• Securing the future supply of seed treatment products: By providing assurance of professional application, authorities can approve new products with the knowledge they will be applied correctly. The draft EU guidance document proposes the establishment of schemes for the national certification of seed treatment facilities.
  • Avoid implementation of costly regulations: If the authorities are concerned about the safety of the application process, they could impose costly regulations on the seed trade. Assurance schemes such as ESTA have been effective in avoiding the imposition of cumbersome regulations within agriculture
  • Ensure the free movement of treated seed within the EU: ESTA will provide EU-wide accepted standards for seed treatment. “This is especially important where small quantities of seed are treated in one country for wider distribution throughout the EU, for example oilseed rape and vegetable seeds,” Wallace says.

Applying for ESTA Certification

The way in which a company applies for ESTA certification depends on the country. In France, Germany, Poland, Spain and the U.K., ESTA is operated by national agents. If a site is located in one of these countries, the company should contact the national agent of its country. The agents are as follows:

  • France – Union Française des Semenciers (UFS)
  • Germany – SeedGuard
  • Poland – Polska Izba Nasienna/Polish Seed Trade Association (PIN)
  • Spain – ANOVE
  • U.K. – Agricultural Industries Confederation AIC

The national agents have the specific infrastructure, knowledge and competence and cooperate with ESA in the implementation of the ESTA scheme in their territory.

The national agents deal with:

(i) the acceptance of ESTA Certifying Bodies (CB); and

(ii) the licensing of the ESTA trademark to ESTA-certified treatment sites located in the territory.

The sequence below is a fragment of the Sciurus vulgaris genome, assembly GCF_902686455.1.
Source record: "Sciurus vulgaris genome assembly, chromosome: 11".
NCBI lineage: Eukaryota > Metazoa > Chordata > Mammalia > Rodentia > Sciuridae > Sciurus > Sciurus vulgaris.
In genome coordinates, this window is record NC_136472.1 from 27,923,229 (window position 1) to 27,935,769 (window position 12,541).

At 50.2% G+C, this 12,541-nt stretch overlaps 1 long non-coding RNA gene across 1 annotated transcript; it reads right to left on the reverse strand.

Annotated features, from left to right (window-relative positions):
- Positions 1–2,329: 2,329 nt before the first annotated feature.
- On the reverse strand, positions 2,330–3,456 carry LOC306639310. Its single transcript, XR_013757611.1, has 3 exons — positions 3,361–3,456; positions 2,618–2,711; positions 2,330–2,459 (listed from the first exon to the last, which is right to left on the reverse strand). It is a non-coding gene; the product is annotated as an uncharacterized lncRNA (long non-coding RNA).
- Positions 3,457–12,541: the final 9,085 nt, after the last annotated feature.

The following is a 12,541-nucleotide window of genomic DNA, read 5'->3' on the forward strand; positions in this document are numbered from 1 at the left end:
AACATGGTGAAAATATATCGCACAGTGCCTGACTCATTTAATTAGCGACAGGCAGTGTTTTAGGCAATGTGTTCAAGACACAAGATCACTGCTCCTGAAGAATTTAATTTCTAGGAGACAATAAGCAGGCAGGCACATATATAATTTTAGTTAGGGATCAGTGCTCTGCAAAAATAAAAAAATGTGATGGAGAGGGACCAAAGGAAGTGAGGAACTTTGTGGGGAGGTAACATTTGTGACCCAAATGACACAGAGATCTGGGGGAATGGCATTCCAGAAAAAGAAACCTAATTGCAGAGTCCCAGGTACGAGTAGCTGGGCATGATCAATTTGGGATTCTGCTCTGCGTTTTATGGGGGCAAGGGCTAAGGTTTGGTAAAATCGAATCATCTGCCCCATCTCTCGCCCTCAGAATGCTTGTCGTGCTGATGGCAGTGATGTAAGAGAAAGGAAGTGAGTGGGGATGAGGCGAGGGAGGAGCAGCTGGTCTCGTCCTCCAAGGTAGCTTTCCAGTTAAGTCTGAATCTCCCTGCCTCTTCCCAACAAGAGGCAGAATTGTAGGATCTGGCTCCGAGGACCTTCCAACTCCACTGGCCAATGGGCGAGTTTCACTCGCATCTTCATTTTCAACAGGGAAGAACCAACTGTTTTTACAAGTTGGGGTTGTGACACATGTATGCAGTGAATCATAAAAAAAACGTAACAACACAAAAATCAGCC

“If a site is located in any other country, it should contact an accredited CB and plan the audit. After the successful audit the CB will send the ESTA Certificate to ESA and then the site will need to sign the Standard License Agreement with ESA, which will allow the use of the ESTA logo,” Kafka says.

German seed company KWS has recently joined ESTA.

“Seed quality has always been an important issue within KWS, so when the [opportunity]was presented to get an independent, industry-driven system in place, it was clear that KWS should join the system,” Schlünder says.

For KWS, the advantages included:

  • Process-driven audit and certification;
  • Acceptance of the system by the authorities;
  • Sustainable approach as continuous improvement is one important pillar in the scheme;
  • Scheme is more flexible in implementation and application of new technologies, which is a requirement for all participants.

As soon as a company decides to join ESTA, several changes need to be made within the company.

“Within KWS we have an ongoing QAS (quality assurance scheme) that is regularly audited under ISO 9001. By implementing the ESTA scheme we were obliged to adapt certain parts to the new checklist and implement further testing methods like the Heubach Test in our laboratory, together with the necessary training of the personnel involved. Other process steps had to be modified in respect to the supply chain management to fulfill the ESTA requirements,” Schlünder says.